Listening and seeing and fighting against my own misunderstanding requires depths of love and humility that I do not on my own possess. Because of Jesus’ sacrificial love for me, I am called to love my brothers and sisters in a sacrificial way (1 John 3:16). I’m not only to give lip-service to this love, but I am to walk it out in deed and in truth (1 John 3:18). Fortunately, Jesus paved the way, so that, encouraged by him, comforted by his love, and participating in his Spirit, I can follow him in his humble love-in-action for others (Phil. 2:3–8).

So I’m standing up and confessing that I’m sorry. I’m sorry that I denied the reality of injustice and oppression and prejudice that my Black brothers and sisters have testified to for years—generations—a reality to which I turned a blind eye. Please, forgive me. I am listening and will continue to listen. I will weep with those who weep (Rom. 12:15). I will support any further legislation that will help to bring justice. But most of all, and most effectively, I will pray. Speaking to the One Who alone can bring true and lasting change, I will petition the Lord to bend the heavens and come down, that his justice will roll down like waters, and his righteousness like an ever-flowing stream upon our land (Amos 5:24), that his peace would be the balm to heal the broken hearts of the oppressed.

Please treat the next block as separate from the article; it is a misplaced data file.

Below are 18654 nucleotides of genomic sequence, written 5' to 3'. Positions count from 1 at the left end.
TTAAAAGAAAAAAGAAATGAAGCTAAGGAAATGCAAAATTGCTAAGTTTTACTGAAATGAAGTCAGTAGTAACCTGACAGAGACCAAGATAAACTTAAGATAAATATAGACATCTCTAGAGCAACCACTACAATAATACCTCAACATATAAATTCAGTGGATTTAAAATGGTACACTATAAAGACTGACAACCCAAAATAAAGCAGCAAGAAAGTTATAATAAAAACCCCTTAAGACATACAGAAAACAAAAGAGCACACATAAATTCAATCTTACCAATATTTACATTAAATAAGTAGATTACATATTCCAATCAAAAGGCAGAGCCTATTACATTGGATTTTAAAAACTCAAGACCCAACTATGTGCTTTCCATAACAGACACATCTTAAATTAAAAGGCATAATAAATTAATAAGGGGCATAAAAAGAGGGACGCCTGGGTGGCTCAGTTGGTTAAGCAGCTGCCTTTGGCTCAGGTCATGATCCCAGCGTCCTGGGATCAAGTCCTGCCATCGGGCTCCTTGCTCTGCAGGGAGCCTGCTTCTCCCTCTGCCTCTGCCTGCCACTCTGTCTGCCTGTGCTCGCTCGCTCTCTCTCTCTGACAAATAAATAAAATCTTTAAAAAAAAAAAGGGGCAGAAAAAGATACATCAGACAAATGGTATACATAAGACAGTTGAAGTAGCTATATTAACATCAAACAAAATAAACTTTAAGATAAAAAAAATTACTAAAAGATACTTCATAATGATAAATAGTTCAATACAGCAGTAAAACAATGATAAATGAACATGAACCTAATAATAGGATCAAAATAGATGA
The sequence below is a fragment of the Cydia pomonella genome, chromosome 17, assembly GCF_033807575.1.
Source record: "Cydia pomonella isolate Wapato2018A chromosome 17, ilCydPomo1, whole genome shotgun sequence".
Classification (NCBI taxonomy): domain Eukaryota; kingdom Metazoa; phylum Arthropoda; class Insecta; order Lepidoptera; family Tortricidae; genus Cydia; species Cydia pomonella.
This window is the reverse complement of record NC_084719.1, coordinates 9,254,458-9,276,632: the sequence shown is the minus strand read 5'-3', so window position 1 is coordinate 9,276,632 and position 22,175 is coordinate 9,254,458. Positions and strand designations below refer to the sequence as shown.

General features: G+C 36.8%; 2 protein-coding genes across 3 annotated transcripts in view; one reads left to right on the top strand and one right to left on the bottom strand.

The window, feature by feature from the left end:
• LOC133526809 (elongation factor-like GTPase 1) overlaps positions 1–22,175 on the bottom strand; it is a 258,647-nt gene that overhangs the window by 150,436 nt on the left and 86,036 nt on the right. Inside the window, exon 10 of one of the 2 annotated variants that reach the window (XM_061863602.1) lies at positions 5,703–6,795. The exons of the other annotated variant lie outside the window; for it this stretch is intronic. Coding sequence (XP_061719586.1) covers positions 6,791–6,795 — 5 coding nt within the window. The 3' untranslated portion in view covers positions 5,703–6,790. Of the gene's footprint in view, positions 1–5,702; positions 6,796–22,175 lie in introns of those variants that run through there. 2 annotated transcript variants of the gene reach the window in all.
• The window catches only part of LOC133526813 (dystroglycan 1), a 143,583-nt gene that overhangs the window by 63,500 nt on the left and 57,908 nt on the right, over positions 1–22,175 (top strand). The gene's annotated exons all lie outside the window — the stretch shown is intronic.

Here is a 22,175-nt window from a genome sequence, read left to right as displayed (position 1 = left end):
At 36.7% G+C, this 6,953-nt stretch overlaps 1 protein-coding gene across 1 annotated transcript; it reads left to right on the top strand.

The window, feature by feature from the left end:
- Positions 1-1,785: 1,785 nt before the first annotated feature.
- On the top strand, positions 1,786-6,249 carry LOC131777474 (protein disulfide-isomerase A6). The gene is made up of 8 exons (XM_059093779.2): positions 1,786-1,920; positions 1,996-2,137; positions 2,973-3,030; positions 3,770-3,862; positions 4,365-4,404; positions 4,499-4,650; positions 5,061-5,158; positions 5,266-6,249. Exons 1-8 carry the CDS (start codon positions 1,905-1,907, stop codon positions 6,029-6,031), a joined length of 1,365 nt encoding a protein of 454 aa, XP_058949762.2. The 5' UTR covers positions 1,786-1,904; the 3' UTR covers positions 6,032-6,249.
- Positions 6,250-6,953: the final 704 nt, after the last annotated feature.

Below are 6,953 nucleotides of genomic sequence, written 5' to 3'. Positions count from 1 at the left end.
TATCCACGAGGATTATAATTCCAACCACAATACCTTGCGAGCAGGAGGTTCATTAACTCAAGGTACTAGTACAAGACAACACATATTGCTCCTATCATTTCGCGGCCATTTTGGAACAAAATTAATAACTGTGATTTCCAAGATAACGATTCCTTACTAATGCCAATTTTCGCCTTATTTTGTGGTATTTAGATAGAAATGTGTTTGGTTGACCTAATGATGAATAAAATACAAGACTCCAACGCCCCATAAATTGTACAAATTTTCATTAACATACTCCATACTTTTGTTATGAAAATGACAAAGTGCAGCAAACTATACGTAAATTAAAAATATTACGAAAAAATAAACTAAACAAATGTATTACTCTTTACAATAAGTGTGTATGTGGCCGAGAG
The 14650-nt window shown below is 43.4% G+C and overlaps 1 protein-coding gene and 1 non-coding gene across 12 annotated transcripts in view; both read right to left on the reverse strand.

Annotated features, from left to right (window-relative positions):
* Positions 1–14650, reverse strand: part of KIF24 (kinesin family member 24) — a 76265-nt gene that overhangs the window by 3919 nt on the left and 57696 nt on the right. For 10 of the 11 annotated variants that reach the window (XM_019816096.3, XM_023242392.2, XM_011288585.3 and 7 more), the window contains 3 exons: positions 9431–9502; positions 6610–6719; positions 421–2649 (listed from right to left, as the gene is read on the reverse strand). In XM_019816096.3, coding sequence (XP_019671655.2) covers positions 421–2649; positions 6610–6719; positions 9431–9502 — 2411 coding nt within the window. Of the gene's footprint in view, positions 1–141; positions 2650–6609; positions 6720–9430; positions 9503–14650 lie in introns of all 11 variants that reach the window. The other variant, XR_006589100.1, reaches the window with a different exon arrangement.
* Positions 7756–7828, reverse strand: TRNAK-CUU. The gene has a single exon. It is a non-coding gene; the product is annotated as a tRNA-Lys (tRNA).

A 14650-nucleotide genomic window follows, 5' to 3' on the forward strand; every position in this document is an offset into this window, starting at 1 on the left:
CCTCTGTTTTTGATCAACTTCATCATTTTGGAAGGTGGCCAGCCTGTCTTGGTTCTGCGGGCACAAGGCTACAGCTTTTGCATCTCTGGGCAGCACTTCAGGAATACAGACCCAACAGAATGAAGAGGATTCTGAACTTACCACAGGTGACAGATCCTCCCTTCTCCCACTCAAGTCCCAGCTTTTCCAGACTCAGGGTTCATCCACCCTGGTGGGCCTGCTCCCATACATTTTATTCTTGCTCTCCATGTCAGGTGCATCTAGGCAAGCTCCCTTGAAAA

O Lord, you hear the desire of the afflicted;
you will strengthen their heart; you will incline your ear
to do justice to the fatherless and the oppressed,
so that man who is of the earth may strike terror no more. —Psalm 10:17–18